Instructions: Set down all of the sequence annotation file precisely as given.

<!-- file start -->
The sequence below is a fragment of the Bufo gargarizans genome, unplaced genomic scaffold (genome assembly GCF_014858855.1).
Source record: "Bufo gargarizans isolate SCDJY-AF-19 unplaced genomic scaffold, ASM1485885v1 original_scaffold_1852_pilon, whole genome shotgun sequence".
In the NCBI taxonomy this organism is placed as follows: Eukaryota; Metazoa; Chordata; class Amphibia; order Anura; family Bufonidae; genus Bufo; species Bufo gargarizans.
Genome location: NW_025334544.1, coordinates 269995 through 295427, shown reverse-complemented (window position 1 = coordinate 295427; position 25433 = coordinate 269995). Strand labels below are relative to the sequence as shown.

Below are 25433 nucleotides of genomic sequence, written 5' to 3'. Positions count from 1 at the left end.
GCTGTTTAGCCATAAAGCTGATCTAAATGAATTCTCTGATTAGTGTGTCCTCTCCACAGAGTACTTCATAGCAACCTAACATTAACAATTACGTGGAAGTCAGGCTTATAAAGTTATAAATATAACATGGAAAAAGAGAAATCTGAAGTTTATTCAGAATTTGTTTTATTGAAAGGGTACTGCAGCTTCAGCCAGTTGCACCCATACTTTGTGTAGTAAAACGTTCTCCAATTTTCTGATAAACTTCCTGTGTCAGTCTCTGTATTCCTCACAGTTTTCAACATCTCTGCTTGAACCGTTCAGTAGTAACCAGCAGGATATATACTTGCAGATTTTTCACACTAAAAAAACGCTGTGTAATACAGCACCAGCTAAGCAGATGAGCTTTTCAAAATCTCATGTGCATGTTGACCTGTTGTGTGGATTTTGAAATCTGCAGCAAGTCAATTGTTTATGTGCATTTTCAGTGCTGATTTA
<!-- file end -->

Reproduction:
The sequence below is a fragment of the Bufo gargarizans genome, unplaced genomic scaffold (genome assembly GCF_014858855.1).
Source record: "Bufo gargarizans isolate SCDJY-AF-19 unplaced genomic scaffold, ASM1485885v1 original_scaffold_1852_pilon, whole genome shotgun sequence".
In the NCBI taxonomy this organism is placed as follows: Eukaryota; Metazoa; Chordata; class Amphibia; order Anura; family Bufonidae; genus Bufo; species Bufo gargarizans.
Genome location: NW_025334544.1, coordinates 269995 through 295427, shown reverse-complemented (window position 1 = coordinate 295427; position 25433 = coordinate 269995). Strand labels below are relative to the sequence as shown.

Below are 25433 nucleotides of genomic sequence, written 5' to 3'. Positions count from 1 at the left end.
GCTGTTTAGCCATAAAGCTGATCTAAATGAATTCTCTGATTAGTGTGTCCTCTCCACAGAGTACTTCATAGCAACCTAACATTAACAATTACGTGGAAGTCAGGCTTATAAAGTTATAAATATAACATGGAAAAAGAGAAATCTGAAGTTTATTCAGAATTTGTTTTATTGAAAGGGTACTGCAGCTTCAGCCAGTTGCACCCATACTTTGTGTAGTAAAACGTTCTCCAATTTTCTGATAAACTTCCTGTGTCAGTCTCTGTATTCCTCACAGTTTTCAACATCTCTGCTTGAACCGTTCAGTAGTAACCAGCAGGATATATACTTGCAGATTTTTCACACTAAAAAAACGCTGTGTAATACAGCACCAGCTAAGCAGATGAGCTTTTCAAAATCTCATGTGCATGTTGACCTGTTGTGTGGATTTTGAAATCTGCAGCAAGTCAATTGTTTATGTGCATTTTCAGTGCTGATTTA